Cycling: not Hereford, not anywhere?

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horizon
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Cycling: not Hereford, not anywhere?

Postby horizon » 17 Sep 2015, 10:17am

Hereford is a sizable town of 50,000 people but calls itself a city by virtue of its very beautiful cathedral. And it’s justified: the city centre spreads for about half a mile in all directions, curtailed by the river Wye in the south and a ring road to the north, east and west. It is large enough to want to cycle across it yet small enough to make cycling the best way of getting about. In many ways Hereford is the ideal cycling city.

But you cannot cycle there. Cycling is banned in the whole of the central zone of the city for much of the day. For the rest of the time, one way systems make practical cycling difficult and problematic. People do cycle to the city centre but not in it. The alternative to cycling across the city centre is the busy and unpleasant ring road. There is the odd provision for cycling (including a contra-flow cycle lane that stops suddenly half way along a major street) and a variety of cycle stands. There are some cycle paths outside the city centre. And that’s about it. Basically the city is a no-go zone for cycling - you can see people walking across the city pushing their bikes.

Hereford city centre is no shopping mall by the way: it’s a full-on city centre with long streets which were once major traffic thoroughfares. You could easily walk half a mile in one direction and half a mile back in the course of doing business or shopping in the centre. And it isn’t as though Hereford doesn’t need cycling. At about 4.00 pm every day the city is gridlocked.

Hereford is clearly anti-cycling. Yet Hereford might have been the city most likely to embrace it: it’s an intelligent, well-off, beautiful city strangled by traffic and large enough to make cycling needed, small enough to make it ideal. If Hereford cannot embrace cycling then nowhere can; if cycling doesn’t make sense in Hereford then it makes no sense anywhere else in an urban context.

Cycling in Hereford as far as I can see isn't an issue between cars and bikes – that hasn’t even hit the radar yet. It’s a simple conflict between pedestrians and cyclists. Pedestrians dominate the city centre and their needs (many of whom will have driven there) come first. And the pedestrians hold an ace card: one of their number was killed this year by an errant cyclist in the pedestrianised zone. If that is used as a reason to ban cycling then I presume (on the same logic) that the whole of the A49 through Herefordshire faces closure as well. But it doesn’t.

So cycling is rejected in Hereford. And if there, then what future does it really have as a better means of transport anywhere in the UK?
I have two doctors, my left leg and my right leg. (G. M. Trevelyan)
PS I always wondered why the YHA HQ was called Trevelyan House. :)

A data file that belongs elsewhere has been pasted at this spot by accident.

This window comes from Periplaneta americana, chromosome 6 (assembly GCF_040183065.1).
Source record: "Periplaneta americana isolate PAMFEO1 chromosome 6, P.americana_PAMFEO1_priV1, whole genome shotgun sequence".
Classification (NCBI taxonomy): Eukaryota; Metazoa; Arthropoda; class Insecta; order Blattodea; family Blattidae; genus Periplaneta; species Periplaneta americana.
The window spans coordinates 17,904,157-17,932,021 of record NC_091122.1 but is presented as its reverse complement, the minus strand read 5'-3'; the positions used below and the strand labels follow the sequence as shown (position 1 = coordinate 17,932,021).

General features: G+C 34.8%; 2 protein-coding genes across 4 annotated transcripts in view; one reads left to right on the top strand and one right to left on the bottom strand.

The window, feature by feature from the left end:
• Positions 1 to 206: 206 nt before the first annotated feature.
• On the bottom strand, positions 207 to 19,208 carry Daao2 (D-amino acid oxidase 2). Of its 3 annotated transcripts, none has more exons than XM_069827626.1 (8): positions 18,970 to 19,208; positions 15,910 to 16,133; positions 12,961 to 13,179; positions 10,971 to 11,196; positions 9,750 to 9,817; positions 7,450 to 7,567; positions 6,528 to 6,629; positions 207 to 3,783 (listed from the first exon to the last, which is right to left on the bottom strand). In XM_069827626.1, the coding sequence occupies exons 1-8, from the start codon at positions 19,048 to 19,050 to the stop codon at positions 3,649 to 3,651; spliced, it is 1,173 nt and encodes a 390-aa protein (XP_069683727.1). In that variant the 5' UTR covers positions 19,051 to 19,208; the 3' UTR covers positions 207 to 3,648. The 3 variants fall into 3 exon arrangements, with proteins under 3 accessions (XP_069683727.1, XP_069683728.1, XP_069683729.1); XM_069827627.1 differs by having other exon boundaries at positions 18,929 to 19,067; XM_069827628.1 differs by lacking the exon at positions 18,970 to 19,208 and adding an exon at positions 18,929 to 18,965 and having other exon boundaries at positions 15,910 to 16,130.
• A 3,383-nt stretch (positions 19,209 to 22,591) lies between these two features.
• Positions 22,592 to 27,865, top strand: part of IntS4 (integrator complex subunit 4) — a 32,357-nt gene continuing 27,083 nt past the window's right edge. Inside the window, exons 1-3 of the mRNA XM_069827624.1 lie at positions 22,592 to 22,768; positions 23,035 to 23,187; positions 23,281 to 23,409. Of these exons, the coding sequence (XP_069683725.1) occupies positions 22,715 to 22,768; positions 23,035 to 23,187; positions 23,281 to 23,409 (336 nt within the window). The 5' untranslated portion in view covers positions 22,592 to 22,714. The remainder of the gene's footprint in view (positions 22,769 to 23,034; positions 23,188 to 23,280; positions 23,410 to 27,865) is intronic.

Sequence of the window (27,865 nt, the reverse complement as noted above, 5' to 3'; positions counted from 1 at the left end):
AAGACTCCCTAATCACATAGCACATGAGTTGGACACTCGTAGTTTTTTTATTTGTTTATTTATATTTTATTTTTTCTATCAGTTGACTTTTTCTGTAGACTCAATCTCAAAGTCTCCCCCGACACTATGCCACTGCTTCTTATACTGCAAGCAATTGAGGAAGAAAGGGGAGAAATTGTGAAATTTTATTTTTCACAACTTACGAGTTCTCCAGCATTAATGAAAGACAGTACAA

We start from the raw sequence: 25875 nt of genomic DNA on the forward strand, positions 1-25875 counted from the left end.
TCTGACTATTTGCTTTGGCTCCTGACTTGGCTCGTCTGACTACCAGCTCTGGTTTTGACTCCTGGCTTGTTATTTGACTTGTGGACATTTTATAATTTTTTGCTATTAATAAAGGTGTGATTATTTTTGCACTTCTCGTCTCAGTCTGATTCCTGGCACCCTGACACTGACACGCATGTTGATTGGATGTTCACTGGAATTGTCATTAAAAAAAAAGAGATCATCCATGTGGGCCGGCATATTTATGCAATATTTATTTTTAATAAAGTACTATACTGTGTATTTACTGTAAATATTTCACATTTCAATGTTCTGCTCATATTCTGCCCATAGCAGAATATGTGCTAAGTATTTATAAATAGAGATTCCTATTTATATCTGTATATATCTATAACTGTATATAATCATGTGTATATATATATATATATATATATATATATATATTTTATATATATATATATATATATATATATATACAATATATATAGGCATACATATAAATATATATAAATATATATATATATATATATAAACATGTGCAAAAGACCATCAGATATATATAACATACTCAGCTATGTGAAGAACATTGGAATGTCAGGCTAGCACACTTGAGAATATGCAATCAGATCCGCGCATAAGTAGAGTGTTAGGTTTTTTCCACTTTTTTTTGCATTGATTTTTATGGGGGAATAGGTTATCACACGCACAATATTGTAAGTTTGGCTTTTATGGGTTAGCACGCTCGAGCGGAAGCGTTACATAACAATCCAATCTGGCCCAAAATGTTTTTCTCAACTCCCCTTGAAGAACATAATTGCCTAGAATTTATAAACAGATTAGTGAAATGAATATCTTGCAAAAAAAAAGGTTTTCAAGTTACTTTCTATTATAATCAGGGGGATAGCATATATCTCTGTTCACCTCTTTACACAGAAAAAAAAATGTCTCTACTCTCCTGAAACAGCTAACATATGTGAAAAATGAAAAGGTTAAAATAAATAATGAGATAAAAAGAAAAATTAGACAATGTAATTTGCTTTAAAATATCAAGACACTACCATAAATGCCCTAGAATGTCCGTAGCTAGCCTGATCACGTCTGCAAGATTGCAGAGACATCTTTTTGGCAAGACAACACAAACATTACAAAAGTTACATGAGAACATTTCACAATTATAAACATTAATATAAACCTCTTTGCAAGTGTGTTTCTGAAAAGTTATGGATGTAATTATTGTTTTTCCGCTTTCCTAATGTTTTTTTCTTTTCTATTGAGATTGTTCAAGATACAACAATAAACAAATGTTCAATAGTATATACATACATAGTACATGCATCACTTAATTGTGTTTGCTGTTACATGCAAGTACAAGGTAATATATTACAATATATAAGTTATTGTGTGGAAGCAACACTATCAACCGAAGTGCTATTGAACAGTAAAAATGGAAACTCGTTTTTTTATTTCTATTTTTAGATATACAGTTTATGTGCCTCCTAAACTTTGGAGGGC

james01
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Re: Cycling: not Hereford, not anywhere?

Postby james01 » 17 Sep 2015, 11:15am

We recently visited Hereford, arriving from the South West along NCN46 from Abergavenny. The signage seemed to disappear as we neared the centre, and we found ourselves struggling through supermarket carparks and under a subway beneath the fast and busy ring road. We then gave up and locked the bikes in the pedestrianized old centre and proceeded on foot to our objective, the cathedral. As cyclists we felt unwelcome and almost alien (very few other cyclists around).
On paper it's an ideal cathedral city, but like so many other country towns it doesn't "get" cycling. That wide and threatening ring-road actually sums it up very neatly - we only welcome people in motor vehicles here. After a quick look around we were glad to get out and back to the glorious surrounding countryside.
Cycling's best chance seems to be where driving and parking are difficult or impossibly expensive. Many small towns have enough land to allow relatively cheap parking, but where this isn't available cycling (and use of public transport/walking) flourishes. Oxford, Cambridge, Brighton and especially London are good examples (although not perfect). Human nature is such that generally if people can use their car easily it will remain their transport of choice.

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Re: Cycling: not Hereford, not anywhere?

Postby mjr » 17 Sep 2015, 11:32am

horizon wrote: In many ways Hereford is the ideal cycling city.

But you cannot cycle there. Cycling is banned in the whole of the central zone of the city for much of the day. For the rest of the time, one way systems make practical cycling difficult and problematic.

I've not been there yet but https://www.herefordshire.gov.uk/media/ ... re_map.pdf makes it look like that "whole of the central zone" is basically a handful streets north of the Cathedral. Much of the rest is 20mph zone, which various people here like to suggest is better than cycling infrastructure.

It does look like it would really help if the East Street one-way was "Except Cycles" (which is OK because it's a 20mph zone) or one of the wide paths past the cathedral allowed cycling (the map says no, but I see no signs on Street View and they look like an obvious continuation of the route along King Street/Broad Street), but Hereford doesn't look as restricted as even Milton Keynes's city centre (which has a square-kilometre hole that you can only cycle across on huge multi-lane roads). Is it really so bad?